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Electrical fields, ions

  1. Oct 15, 2006 #1
    Here is the question:

    A uniform electric field of magnitude 604 N/C exists between two parallel plates that are 3.66 cm apart. A proton is released from the positive plate at the same instant that an electron is released from the negative plate. Determine the distance from the positive plate at which the two pass each other. (Ignore the electrical attraction between the proton and electron.)

    Repeat the calculation for a sodium ion (Na+) and a chlorine ion (Cl-).

    I found part 1 using qE/2m*t^2 = xf, plugging in both charges and their masses and solving for t^2 then plugging that back into qE/2m*t^2 for the proton.

    My question is how to find the charge and masses of the sodium and chlorine ions. My best guess is to use their atomic weight and subtract the weight of one proton or one electron, and for their charge use the charge of one proton or one electron. Can anyone back me up on this?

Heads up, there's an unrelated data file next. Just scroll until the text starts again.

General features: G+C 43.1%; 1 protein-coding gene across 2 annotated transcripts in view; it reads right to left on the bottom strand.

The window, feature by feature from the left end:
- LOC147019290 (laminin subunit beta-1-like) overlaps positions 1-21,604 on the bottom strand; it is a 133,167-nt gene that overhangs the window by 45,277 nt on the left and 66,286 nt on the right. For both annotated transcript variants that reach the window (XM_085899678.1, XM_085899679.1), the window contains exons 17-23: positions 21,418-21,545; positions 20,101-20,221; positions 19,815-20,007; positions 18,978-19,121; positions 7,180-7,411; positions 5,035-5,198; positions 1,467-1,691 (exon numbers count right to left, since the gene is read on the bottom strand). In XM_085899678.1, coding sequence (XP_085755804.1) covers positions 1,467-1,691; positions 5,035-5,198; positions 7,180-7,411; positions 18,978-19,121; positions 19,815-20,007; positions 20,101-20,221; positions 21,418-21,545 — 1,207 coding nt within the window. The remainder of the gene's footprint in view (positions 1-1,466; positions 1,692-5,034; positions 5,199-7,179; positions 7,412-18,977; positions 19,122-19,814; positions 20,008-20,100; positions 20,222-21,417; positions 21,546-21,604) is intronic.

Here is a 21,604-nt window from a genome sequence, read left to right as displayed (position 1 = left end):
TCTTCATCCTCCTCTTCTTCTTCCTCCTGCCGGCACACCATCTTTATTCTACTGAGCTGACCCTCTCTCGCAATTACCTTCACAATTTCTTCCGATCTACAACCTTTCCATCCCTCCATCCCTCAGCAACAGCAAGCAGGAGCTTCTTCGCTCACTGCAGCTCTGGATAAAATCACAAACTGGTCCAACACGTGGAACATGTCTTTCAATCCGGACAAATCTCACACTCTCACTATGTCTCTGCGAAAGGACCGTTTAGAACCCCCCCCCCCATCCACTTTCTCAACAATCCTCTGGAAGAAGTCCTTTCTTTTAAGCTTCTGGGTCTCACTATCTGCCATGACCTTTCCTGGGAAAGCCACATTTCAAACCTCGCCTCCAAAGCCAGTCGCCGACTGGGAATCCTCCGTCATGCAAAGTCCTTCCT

Thanks a lot,
  2. jcsd
  3. Oct 15, 2006 #2
    Atoms don't become ions by gaining or losing a proton. The sodium ion has a positive charge because it loses an electron. The chlorine ion has a negative charge because it gains an electron.
  4. Oct 15, 2006 #3

    Andrew Mason

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    I can't follow what you are doing in the first part to comment. I would create an expression for relative separation and determine where that = 0.

    As for your 'guess', just use their molar weight divided by avogradro's number. The ion is just missing an electron (not a proton) and the difference due to the missing electron's weight is negligible.

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